Cooper worked with and classified over 114,000 adolescent voices in his lifetime. From his research, the research of many of his disciples, and that great wealth of practical experience contributed by him and his disciples, the following tenets pertaining to adolescent voices have emerged.
Cooper believed that adolescent girls should not be classified as sopranos and altos but should be considered as having equal voices. He called them the blues and the greens to achieve this equality.
He indicated that there are four types of boys' voices in middle-level schools: (1) boys' unchanged voices, whom he called sopranos; (2) boys in the first phase of change, or cambiatas (the plural form of cambiata is cambiate; but it is accepted practice to refer to a group of these boys as cambiatas); (3) boys in the second phase of change, or baritones; and (4) boys with changed voices, whom he called basses (he considered the adolescent bass voice to be rare, appearing only occasionally at the middle-level school age).
Ranges for these voices are: Girls and Boy Trebles, Bflat (below middle C) upwardly to F (top line, treble clef); Cambiata (1st phase of change), F (below middle C) upwardly to C (third space, treble clef); and Baritones (2nd phase of change), Bflat (second line, bass clef) upwardly to F (above middle C).
He warned that it is a gross error to assume that every voice in each category precisely fits the prescribed range boundaries. It is safe to assume that 90 percent of the singers in each category can maneuver vocally within the appropriate ranges designated above.
He further restricted the vocal parts by indicating that the music to be sung by adolescent singers should stay within a more comfortable area, which he called the singing tessitura. Tessitura is that portion of the vocal range in which it is comfortable to sing for a considerable length of time without tiring. He indicated that brief vocal excursions outside the tessitura can be very effective, but if the general line of any song lies outside the tessitura, vocal strain results. The following shows the tessitura within individual part ranges: Girls and Boy Trebles, D (above middle C) upwardly to D (fourth line, treble clef); Cambiata, A (below middle C) upwardly to A (2nd space, treble clef); Baritones, D (third line, bass clef) upwardly to D (above middle C).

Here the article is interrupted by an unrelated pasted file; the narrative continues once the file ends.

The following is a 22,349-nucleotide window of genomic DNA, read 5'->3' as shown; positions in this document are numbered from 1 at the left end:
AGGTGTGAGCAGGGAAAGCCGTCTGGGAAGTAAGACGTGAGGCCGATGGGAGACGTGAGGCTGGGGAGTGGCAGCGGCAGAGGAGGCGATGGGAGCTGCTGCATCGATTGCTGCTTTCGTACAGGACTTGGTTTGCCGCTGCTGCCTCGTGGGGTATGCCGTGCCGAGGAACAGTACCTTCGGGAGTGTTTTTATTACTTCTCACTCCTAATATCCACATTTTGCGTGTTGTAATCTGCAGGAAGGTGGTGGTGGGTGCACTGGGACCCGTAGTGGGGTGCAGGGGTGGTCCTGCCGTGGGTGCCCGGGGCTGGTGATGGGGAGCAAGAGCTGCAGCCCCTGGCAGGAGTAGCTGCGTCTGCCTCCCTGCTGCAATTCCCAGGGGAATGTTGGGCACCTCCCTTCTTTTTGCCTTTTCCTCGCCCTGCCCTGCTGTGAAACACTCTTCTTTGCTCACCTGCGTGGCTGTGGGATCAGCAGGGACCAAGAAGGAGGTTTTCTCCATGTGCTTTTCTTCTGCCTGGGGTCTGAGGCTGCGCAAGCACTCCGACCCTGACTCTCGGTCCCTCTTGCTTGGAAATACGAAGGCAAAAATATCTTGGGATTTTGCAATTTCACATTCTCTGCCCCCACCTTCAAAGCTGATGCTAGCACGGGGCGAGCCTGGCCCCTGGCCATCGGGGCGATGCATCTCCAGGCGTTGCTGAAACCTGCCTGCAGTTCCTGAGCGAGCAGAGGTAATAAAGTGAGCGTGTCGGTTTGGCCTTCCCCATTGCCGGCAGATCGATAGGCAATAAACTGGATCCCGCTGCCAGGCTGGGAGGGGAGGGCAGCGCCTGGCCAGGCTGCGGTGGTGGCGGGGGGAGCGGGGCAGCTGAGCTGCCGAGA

Cooper discouraged unison and unison-octave singing in middle-level schools. When one examines a composite of all the ranges, it becomes apparent that in order to have successful unison or unison-octave singing one must choose a song with a compass of D (above middle C) to A (second space, treble clef) if the singers are to stay within the comfortable singing area of the voice.
Cooper avoided individual voice testing on the basis that if given the opportunity, a young man will choose the most comfortable singing area of the voice; thus literally classifying himself. Cooper believed that another important reason for not using individual voice testing was that it was vitally important for the student to have an exciting singing experience on the first day of class or in the first meeting period. Time did not allow for individual testing. He wanted the students to leave the classroom after a thirty to fifty-minute session having experienced four-part singing, which would certainly excite them about singing for the rest of the year. Through a special group-classification procedure and by rote teaching of melodically oriented songs, he was able to achieve that goal.
To classify the voices quickly, he met the students at the door as they entered the classroom and told them exactly where he wanted them to sit. This not only placed the students properly for classification purposes but also established teacher authority and control at the first meeting between the students and their teacher. He placed the boys at the front of the room and the girls in the back, always ensuring that there was enough room for him to move among them.